Farmers and Gardeners

“Who then is Paul, and who is Apollos, but ministers through whom you believed, as the Lord gave to each one? I planted, Apollos watered, but God gave the increase. So then neither he who plants is anything, nor he who waters, but God who gives the increase. Now he who plants and he who waters are one, and each one will receive his own reward according to his own labor. For we are God’s fellow workers” (1 Corinthians 3:5-9a).
After several years of enduring a “yard” of weeds, barren of shrubs, flowers, or any adornment, my wife, Brenda, and I have more recently spent nearly all of our “spare” time on landscaping and gardening. Our latest project was mulching all our foundation plantings and flower beds. Several pickup loads of shredded bark now cover the ground, keeping out weeds, preserving moisture, shading roots, and looking good to boot. This whole process has reinforced my early childhood opinion ?- gardening is hard work! That opinion is now tempered, however, with the additional observation that the rewards are great. It is well worth the effort.
Are not the same principles true of working in the vineyard of the Lord? Christian service is hard work, but well worth it. We are partners of Jesus Christ, fellow workers with God himself. It just does not get any better than that. Christians are involved in the greatest labor on earth. Whether our ministry is preaching, teaching, edifying, helping, or leading by example, we are pursuing an eternal reward for ourselves and for those we serve. No goal is higher. No accomplishment is greater.
The metaphor of gardening (or farming) is one often used by Jesus and the Apostles in describing the work of Christians. Jesus prayed for “laborers in the harvest” (Matthew 9:22). He often used agricultural parables to illustrate truths concerning God and his kingdom (Matthew 13). Paul compared the preacher to “the hard-working farmer” (2 Timothy 2:6). And perhaps most famously he identified himself and Apollos as “those who planted and watered” in Corinth (1 Corinthians 3:5ff). These texts, along with many others, suggest several principles regarding our service to God.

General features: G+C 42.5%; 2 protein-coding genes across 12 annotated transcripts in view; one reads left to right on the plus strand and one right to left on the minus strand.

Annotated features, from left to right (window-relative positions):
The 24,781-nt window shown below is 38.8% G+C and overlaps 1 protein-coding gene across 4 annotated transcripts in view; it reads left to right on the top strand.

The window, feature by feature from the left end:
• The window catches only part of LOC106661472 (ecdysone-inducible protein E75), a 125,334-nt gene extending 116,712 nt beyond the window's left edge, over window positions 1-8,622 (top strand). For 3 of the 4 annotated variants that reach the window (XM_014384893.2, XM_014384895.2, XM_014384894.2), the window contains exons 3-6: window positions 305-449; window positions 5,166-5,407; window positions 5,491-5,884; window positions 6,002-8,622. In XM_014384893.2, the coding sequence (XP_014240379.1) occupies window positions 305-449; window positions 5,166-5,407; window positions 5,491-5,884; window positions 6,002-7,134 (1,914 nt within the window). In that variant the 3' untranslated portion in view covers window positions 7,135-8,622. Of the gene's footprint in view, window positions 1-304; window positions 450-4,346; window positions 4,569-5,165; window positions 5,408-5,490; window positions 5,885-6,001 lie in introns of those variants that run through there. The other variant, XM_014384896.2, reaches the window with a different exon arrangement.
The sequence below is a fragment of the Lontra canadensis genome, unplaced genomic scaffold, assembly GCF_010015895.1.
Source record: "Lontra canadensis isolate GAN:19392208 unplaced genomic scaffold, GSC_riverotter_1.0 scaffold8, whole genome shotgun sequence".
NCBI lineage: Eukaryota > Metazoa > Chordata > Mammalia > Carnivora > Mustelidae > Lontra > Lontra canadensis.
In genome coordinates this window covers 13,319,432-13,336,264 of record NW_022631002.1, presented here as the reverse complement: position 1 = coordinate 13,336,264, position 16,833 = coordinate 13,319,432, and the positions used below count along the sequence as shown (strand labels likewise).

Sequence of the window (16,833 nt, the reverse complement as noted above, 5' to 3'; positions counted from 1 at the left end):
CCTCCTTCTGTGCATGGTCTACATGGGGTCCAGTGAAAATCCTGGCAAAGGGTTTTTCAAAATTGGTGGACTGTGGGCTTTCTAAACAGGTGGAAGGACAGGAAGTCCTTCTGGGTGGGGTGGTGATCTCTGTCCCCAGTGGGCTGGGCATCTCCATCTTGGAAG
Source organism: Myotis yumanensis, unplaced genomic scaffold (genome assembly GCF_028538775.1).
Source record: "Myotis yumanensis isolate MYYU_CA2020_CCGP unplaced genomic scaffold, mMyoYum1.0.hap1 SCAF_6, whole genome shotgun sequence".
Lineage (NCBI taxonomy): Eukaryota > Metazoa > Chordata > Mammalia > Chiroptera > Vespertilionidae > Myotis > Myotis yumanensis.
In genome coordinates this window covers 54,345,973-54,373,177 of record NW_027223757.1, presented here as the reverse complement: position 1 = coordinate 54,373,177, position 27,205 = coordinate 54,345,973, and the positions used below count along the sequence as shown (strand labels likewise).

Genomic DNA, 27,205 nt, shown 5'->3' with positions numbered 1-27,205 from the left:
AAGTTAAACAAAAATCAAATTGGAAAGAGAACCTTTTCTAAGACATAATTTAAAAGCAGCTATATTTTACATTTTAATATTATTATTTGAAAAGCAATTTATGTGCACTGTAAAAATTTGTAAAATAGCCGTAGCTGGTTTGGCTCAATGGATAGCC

First, there is important work for the Christian to do. Perhaps God could have arranged for the salvation of the world in some direct, miraculous manner, not using human help in any way. However, he did not. He chose to save the world through preaching (1 Corinthians 1:21; Romans 10:13-17). That means he chose to have humans assist him in achieving his eternal purpose. We are his fellow workers! You and I have meaning — purpose in life. We matter. That is a great blessing, one which many may not appreciate, until the meaning-less-ness of their own lives leads them to depression and failure.
Secondly, like farming or gardening, Christian service is hard work, with many steps along the way. Ground must be broken with plow or hoe. Seed beds must be prepared, then the seeds planted. Weeds must be hoed or pulled, and fertilizer added. Young plants must be watered and they need to be mulched. Finally, at the end of the season the harvest must be gathered and processed, with the whole procedure beginning anew in a few short months. There is need for many laborers, and for each one to work diligently. Paul points out that no one has to do (or can do) all this alone. Each has his own gift, his or her own talent within the general area of Christian service. Some are planters. Some can better water. Others can plow, or hoe, or mulch. There is room and need for all. Recognizing this removes jealousy and pride. I do not own the vineyard. I do not deserve credit for the harvest. Others have done equally important work along the way. And none of us caused the increase. That was given by God. Be grateful for it, but never claim it as a personal accomplishment. We are his workers; the vineyard belongs to him. Pray for more laborers.

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Michael Brooks

Since 1988 Mike and his wife Brenda have been involved in foreign missions in South America, Africa, and South Asia. Beginning in 1999 they devoted full time to missions, primarily in Bangladesh and Nepal.

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